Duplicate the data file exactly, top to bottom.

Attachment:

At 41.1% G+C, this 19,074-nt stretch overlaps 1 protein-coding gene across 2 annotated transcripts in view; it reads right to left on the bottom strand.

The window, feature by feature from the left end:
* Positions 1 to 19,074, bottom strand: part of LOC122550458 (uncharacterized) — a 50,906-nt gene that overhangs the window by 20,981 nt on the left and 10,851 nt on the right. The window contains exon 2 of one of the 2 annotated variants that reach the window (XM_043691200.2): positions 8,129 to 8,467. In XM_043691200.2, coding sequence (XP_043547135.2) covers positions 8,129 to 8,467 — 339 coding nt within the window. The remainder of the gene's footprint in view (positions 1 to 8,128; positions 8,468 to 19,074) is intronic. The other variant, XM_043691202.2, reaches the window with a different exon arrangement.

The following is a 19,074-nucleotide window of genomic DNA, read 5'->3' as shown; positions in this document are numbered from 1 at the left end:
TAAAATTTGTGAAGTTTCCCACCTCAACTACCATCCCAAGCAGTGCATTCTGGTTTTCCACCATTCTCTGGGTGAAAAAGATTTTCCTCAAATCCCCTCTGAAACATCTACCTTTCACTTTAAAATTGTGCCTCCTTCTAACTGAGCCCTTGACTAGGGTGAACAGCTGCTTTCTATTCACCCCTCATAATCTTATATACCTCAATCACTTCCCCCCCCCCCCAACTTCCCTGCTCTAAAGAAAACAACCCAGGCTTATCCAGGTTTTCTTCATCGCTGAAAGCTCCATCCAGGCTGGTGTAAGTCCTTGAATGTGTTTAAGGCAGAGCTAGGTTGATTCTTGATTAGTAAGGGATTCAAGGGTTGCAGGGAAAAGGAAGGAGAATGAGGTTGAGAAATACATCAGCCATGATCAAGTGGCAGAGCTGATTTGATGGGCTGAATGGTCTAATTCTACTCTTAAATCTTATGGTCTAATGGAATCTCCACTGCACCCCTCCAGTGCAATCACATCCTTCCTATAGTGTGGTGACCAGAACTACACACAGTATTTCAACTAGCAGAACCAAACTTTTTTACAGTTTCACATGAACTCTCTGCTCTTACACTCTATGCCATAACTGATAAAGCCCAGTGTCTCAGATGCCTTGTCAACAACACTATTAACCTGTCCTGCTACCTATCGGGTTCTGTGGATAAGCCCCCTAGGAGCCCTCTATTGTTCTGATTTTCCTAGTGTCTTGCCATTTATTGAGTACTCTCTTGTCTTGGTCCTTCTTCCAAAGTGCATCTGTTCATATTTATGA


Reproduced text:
At 41.1% G+C, this 19,074-nt stretch overlaps 1 protein-coding gene across 2 annotated transcripts in view; it reads right to left on the bottom strand.

The window, feature by feature from the left end:
* Positions 1 to 19,074, bottom strand: part of LOC122550458 (uncharacterized) — a 50,906-nt gene that overhangs the window by 20,981 nt on the left and 10,851 nt on the right. The window contains exon 2 of one of the 2 annotated variants that reach the window (XM_043691200.2): positions 8,129 to 8,467. In XM_043691200.2, coding sequence (XP_043547135.2) covers positions 8,129 to 8,467 — 339 coding nt within the window. The remainder of the gene's footprint in view (positions 1 to 8,128; positions 8,468 to 19,074) is intronic. The other variant, XM_043691202.2, reaches the window with a different exon arrangement.

The following is a 19,074-nucleotide window of genomic DNA, read 5'->3' as shown; positions in this document are numbered from 1 at the left end:
TAAAATTTGTGAAGTTTCCCACCTCAACTACCATCCCAAGCAGTGCATTCTGGTTTTCCACCATTCTCTGGGTGAAAAAGATTTTCCTCAAATCCCCTCTGAAACATCTACCTTTCACTTTAAAATTGTGCCTCCTTCTAACTGAGCCCTTGACTAGGGTGAACAGCTGCTTTCTATTCACCCCTCATAATCTTATATACCTCAATCACTTCCCCCCCCCCCCAACTTCCCTGCTCTAAAGAAAACAACCCAGGCTTATCCAGGTTTTCTTCATCGCTGAAAGCTCCATCCAGGCTGGTGTAAGTCCTTGAATGTGTTTAAGGCAGAGCTAGGTTGATTCTTGATTAGTAAGGGATTCAAGGGTTGCAGGGAAAAGGAAGGAGAATGAGGTTGAGAAATACATCAGCCATGATCAAGTGGCAGAGCTGATTTGATGGGCTGAATGGTCTAATTCTACTCTTAAATCTTATGGTCTAATGGAATCTCCACTGCACCCCTCCAGTGCAATCACATCCTTCCTATAGTGTGGTGACCAGAACTACACACAGTATTTCAACTAGCAGAACCAAACTTTTTTACAGTTTCACATGAACTCTCTGCTCTTACACTCTATGCCATAACTGATAAAGCCCAGTGTCTCAGATGCCTTGTCAACAACACTATTAACCTGTCCTGCTACCTATCGGGTTCTGTGGATAAGCCCCCTAGGAGCCCTCTATTGTTCTGATTTTCCTAGTGTCTTGCCATTTATTGAGTACTCTCTTGTCTTGGTCCTTCTTCCAAAGTGCATCTGTTCATATTTATGA